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Old 29-08-2010, 02:55 PM   #23285
yass
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Thought I'd share this here, it seemed interesting enough for The News Behind the News.

The real first English settlement in the New World: the lost colony of Roanoke

In 1584, more than twenty years before Jamestown, Sir Walter Raleigh planted a hundred or so men on Roanoke Island, off the North Carolina coast. Raleigh's men toughed it out for a year before all but fifteen of them caught a ride back to England with Sir Francis Drake. A return expedition in 1587 brought more colonists, this time with women and children, led by the artist John White. (Soon after arrival, White's daughter delivered the first English child born in the Americas.) White himself returned to England for still more settlers and supplies, but a certain Spanish Armada interfered with his return trip, and when English ships finally returned to Roanoke in 1590, the colony's ninety men, seventeen women, and eleven children had vanished without a trace. Or almost without a trace: the word "CROATOAN" was famously carved into the bark of a tree near the lost colony's gate.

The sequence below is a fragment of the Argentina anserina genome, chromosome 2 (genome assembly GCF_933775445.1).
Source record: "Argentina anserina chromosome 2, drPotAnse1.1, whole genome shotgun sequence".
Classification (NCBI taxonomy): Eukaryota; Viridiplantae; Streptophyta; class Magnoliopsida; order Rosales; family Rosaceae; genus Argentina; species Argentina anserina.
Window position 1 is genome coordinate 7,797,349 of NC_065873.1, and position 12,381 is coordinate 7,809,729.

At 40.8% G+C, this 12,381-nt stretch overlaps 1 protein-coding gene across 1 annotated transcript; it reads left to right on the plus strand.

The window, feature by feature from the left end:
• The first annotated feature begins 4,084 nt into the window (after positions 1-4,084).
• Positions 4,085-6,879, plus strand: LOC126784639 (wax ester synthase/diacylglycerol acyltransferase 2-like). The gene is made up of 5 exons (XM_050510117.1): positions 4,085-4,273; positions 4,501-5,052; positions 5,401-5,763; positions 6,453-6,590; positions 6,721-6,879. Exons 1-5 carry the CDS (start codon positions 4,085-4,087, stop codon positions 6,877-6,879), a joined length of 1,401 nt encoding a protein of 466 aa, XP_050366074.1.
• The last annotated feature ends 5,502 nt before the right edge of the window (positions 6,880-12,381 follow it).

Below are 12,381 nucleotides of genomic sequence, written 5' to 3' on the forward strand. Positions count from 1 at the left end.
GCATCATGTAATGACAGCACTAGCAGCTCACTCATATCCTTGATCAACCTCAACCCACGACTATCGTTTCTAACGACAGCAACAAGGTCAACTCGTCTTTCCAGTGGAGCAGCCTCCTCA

Less reputable historians have pushed the Roanoke story further. For my man Kenneth Hite (writing in jest) and Peter Lamborn Wilson (writing in earnest), Roanoke was a magickal working by the occult imperialists of the School of Nght, an alleged circle of Elizabethan atheists and adepts said to include Raleigh, poet Christopher Marlowe, magus John Dee, and how great is this one Lord Fernando Strange. Shakespeare's The Tempest, Wilson says, was propaganda for their imperial aims. The lost colony, Hite proposes, represented an "alchemical marriage" between the "Red King" Powhatan and the "White Queen" Elizabeth to establish a Golden Empire. "The Old World can keep its maternally-inclined wolves and its giant-killing Trojan refugees," Hite writes. "Occult conspirators built the United States on a foundation of High Weirdness indeed."


Fictional literature

The novel and TV miniseries Storm of the Century, written by Stephen King, alludes to the mystery of the Lost Colony, claiming that the Demon in the story, Andre Linoge, had demanded a child from the Roanoke colonists to raise as his heir. The colonists refused, and the demon forced them to walk into the Atlantic Ocean and commit suicide. In the novel IT, also written by King, the colony is referenced in relation to a similar, fictional mystery of a missing settlement occurring in the novel's main setting, Derry, Maine.

Harlan Ellison's 1975 short story "Croatoan" describes a subterranean colony of aborted fetuses.

The Dean Koontz novel Phantoms makes reference to the Lost Colony, insomuch as the ancient evil in the novel was credited with the massive disapperance of the people in Roanoke and other such mysteries.

The series "Blue Bloods" by Marissa de la Cruz blames the Roanoke disappearance on rampant vampires.

Graphic novels